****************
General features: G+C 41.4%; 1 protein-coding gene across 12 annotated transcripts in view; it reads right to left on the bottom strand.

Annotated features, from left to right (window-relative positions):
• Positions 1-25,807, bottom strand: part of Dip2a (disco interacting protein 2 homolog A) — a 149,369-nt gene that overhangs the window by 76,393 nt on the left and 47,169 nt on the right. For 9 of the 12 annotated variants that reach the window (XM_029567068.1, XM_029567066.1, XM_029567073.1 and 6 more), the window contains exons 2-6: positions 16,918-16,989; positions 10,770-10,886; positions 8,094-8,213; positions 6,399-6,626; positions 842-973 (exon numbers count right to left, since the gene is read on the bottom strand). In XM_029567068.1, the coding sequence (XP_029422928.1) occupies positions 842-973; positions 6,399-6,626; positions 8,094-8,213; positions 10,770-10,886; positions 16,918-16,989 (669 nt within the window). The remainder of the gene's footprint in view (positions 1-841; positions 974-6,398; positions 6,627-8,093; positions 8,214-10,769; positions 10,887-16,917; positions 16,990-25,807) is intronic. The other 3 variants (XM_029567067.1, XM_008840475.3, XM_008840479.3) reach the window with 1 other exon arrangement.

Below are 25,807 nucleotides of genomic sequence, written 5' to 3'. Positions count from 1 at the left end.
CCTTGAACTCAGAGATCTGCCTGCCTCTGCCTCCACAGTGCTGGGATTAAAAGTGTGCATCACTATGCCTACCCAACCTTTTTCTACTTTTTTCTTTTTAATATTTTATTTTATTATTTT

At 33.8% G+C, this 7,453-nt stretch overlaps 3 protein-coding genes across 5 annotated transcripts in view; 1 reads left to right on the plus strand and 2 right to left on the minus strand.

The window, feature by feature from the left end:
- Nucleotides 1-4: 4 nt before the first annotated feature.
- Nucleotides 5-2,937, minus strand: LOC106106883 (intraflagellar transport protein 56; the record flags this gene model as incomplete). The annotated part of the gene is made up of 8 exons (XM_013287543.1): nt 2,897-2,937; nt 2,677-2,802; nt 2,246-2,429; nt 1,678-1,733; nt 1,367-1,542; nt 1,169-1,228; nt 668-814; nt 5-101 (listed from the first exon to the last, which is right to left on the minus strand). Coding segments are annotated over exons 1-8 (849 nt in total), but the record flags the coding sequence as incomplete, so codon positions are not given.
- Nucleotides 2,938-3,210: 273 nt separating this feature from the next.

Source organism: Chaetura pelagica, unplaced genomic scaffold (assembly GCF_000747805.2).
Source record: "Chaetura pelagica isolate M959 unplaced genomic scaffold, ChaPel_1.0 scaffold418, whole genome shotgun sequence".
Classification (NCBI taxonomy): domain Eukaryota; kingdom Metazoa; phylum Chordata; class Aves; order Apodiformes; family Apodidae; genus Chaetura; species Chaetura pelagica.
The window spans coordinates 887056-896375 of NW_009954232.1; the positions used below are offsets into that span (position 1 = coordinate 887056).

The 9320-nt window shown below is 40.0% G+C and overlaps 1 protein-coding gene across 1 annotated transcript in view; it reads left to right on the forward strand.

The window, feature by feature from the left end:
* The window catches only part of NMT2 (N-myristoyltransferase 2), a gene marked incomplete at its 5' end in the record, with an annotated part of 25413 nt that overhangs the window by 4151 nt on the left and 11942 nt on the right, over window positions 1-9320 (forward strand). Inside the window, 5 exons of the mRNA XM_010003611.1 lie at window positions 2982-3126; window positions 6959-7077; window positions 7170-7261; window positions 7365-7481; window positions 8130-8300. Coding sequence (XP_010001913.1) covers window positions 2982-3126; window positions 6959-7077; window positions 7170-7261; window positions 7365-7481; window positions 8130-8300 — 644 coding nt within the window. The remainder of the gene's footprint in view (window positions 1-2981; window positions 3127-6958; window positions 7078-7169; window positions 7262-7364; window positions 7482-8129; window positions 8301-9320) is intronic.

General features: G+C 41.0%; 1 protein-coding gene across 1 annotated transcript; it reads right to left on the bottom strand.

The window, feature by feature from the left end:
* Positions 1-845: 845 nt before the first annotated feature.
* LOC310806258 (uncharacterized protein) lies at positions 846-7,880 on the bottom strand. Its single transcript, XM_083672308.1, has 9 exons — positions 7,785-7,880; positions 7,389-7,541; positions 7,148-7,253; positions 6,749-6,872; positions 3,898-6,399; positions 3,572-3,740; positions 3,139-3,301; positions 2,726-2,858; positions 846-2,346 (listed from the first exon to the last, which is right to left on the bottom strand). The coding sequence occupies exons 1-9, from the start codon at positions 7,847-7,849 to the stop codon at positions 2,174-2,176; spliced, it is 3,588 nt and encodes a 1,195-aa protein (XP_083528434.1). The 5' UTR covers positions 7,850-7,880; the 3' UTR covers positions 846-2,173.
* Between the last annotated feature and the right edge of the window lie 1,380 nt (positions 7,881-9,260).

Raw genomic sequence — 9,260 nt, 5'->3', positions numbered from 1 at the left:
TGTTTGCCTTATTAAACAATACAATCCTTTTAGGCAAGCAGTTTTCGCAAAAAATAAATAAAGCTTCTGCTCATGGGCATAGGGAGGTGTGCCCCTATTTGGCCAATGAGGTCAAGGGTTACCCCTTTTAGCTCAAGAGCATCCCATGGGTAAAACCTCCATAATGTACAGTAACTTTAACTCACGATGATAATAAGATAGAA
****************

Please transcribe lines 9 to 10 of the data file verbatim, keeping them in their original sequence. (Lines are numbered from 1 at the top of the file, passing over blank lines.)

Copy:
- Nucleotides 5-2,937, minus strand: LOC106106883 (intraflagellar transport protein 56; the record flags this gene model as incomplete). The annotated part of the gene is made up of 8 exons (XM_013287543.1): nt 2,897-2,937; nt 2,677-2,802; nt 2,246-2,429; nt 1,678-1,733; nt 1,367-1,542; nt 1,169-1,228; nt 668-814; nt 5-101 (listed from the first exon to the last, which is right to left on the minus strand). Coding segments are annotated over exons 1-8 (849 nt in total), but the record flags the coding sequence as incomplete, so codon positions are not given.
- Nucleotides 2,938-3,210: 273 nt separating this feature from the next.